Few of the laws surveyed in this book strictly conform to all three parts of this test, but many incorporate most of it. An large overall majority of the exceptions in the various laws are subject to a harm test of one sort or another, or have built-in harm tests - as is the case, for example, with legally privileged information - but, at the same time, most laws have a least some exceptions that do not have a harm test and some, like the UK law, have numerous class exceptions.

Unfortunately, a majority of the laws do not provide for a public interest override, although a substantial minority do. In some cases, for example in South Africa, the public interest override is limited to information which discloses evidence of a breach of the law or a serious risk to public safety or the environment. This has the advantage of being clear, but it is also relatively narrow in scope.

It is not proposed to list specific exceptions here - a detailed list is provided in the table of exceptions in Annex 3. A few laws do contain rare or peculiar exceptions. The laws of the UK and Thailand, for example, contain exceptions relating to the royal family, while South Africa has an exception relating to the Internal Revenue Service. The US law contains an exception relating to information about oil wells, according to rumour because the president at the time, Lyndon B.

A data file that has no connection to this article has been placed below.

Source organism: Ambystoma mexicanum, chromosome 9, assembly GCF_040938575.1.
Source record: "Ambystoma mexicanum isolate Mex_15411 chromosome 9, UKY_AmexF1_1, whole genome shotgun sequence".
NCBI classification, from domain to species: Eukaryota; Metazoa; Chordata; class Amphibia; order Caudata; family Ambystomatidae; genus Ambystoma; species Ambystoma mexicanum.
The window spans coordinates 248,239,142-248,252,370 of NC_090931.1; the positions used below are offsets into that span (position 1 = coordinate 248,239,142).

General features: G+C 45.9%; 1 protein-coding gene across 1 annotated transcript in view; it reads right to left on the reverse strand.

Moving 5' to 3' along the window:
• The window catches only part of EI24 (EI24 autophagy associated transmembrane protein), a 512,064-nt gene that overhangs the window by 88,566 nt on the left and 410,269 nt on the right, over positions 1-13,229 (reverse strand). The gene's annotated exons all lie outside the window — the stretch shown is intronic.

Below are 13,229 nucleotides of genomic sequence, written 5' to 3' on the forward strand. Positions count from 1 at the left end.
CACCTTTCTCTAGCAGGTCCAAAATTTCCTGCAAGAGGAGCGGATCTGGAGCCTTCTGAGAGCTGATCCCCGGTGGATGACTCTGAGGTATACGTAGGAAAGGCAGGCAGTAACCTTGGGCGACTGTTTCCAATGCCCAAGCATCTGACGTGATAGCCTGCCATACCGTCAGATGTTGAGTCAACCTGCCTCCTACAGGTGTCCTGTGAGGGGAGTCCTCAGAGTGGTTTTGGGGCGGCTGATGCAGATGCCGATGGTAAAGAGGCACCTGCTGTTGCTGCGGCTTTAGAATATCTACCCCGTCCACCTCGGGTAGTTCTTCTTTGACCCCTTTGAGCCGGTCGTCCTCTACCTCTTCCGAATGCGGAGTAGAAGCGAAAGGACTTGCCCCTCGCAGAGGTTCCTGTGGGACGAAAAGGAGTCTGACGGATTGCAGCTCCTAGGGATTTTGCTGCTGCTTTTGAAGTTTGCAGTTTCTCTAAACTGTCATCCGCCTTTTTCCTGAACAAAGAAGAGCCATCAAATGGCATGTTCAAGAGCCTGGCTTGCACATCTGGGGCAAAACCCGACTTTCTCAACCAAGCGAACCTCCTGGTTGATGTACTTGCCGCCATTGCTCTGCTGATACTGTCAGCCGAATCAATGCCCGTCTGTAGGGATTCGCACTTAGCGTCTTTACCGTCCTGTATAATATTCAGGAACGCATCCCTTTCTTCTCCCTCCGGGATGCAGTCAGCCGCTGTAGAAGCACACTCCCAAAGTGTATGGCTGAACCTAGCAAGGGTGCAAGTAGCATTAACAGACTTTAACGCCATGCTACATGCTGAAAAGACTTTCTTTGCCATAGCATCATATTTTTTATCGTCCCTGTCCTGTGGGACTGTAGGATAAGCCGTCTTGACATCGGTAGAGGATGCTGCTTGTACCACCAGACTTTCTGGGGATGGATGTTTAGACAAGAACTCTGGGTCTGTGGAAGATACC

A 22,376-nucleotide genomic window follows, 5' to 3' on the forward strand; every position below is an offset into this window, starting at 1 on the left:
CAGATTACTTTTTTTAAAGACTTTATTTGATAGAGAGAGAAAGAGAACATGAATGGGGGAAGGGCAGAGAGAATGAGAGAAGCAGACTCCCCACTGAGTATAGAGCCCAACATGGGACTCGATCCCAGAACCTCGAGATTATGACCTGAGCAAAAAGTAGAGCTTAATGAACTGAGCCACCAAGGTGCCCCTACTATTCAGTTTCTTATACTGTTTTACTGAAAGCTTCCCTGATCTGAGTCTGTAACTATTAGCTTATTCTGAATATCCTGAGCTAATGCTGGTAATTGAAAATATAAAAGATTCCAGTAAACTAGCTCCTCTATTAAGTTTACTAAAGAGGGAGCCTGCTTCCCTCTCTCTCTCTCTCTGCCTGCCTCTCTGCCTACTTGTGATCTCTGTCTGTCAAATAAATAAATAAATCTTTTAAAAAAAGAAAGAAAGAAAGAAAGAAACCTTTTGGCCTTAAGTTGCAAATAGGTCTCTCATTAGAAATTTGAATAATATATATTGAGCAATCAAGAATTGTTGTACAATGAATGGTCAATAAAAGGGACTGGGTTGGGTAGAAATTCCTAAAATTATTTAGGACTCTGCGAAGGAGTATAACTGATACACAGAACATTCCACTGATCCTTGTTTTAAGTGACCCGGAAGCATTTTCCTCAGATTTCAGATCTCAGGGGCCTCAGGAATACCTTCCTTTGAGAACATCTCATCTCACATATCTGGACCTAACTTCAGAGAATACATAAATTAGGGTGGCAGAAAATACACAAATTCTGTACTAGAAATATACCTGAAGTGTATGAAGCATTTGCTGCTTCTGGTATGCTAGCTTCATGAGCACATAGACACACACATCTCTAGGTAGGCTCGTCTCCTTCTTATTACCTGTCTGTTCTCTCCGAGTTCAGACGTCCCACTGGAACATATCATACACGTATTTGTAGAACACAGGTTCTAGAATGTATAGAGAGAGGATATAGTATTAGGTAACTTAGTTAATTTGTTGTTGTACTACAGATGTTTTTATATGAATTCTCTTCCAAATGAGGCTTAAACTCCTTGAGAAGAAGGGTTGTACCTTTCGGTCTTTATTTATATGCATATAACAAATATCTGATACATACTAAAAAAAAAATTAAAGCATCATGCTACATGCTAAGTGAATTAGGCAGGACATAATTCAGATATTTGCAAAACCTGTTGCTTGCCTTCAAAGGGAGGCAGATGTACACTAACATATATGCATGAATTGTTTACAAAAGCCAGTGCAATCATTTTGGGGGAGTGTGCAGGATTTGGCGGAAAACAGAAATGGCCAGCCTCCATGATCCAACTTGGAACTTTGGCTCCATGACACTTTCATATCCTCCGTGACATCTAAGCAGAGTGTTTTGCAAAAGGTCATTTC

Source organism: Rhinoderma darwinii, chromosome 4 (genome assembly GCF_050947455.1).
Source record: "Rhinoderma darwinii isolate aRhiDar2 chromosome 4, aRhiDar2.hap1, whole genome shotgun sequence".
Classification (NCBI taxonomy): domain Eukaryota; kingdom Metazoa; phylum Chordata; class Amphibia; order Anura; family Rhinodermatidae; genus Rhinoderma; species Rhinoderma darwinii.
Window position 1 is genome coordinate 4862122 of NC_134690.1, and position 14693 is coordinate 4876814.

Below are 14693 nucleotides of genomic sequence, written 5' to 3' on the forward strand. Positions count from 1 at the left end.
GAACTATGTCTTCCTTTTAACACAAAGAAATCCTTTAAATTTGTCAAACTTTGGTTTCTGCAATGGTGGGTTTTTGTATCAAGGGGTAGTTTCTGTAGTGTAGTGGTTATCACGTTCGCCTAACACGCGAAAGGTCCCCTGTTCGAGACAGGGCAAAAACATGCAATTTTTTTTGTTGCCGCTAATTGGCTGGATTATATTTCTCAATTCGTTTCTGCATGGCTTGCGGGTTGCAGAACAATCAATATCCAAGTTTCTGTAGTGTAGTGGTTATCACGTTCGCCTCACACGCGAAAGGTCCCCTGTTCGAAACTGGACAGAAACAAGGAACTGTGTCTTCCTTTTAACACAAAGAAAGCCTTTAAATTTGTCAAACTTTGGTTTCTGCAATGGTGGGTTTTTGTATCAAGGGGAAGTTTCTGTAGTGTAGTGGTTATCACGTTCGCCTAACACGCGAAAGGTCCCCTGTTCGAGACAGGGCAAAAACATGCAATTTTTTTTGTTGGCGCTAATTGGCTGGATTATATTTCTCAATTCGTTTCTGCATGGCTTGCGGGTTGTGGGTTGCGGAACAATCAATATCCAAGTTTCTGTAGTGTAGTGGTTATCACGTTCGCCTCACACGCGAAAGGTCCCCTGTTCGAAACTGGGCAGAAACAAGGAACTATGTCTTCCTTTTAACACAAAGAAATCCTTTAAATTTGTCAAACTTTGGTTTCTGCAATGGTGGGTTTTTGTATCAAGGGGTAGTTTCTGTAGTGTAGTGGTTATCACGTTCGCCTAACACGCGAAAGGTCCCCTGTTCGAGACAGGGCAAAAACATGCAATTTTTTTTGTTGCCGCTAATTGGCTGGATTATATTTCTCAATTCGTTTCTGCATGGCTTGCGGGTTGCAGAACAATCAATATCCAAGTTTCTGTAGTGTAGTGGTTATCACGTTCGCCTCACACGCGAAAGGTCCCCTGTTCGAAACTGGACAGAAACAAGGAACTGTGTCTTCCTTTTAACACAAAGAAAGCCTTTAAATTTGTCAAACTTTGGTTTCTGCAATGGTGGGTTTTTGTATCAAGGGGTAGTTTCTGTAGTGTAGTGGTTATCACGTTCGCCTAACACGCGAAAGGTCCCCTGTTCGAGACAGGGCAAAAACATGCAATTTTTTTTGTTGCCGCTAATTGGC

Johnson, was from Texas.

A few exceptions, while common, are also problematical. For example, most laws have an exception relating to internal decisionmaking, or deliberative, processes. This is legitimate as government

Freedom of Information: A Comparative Legal Survey

needs to be able to run its internal operations effectively. In particular, the

following harms may need to be prevented:

prejudice to the effective formulation or development of government policy;

frustration of the success of a policy, by premature disclosure of that policy;

undermining of the deliberative process in a public body by inhibiting the free and frank provision of advice or exchange of views; or undermining of the effectiveness of a testing or auditing procedure.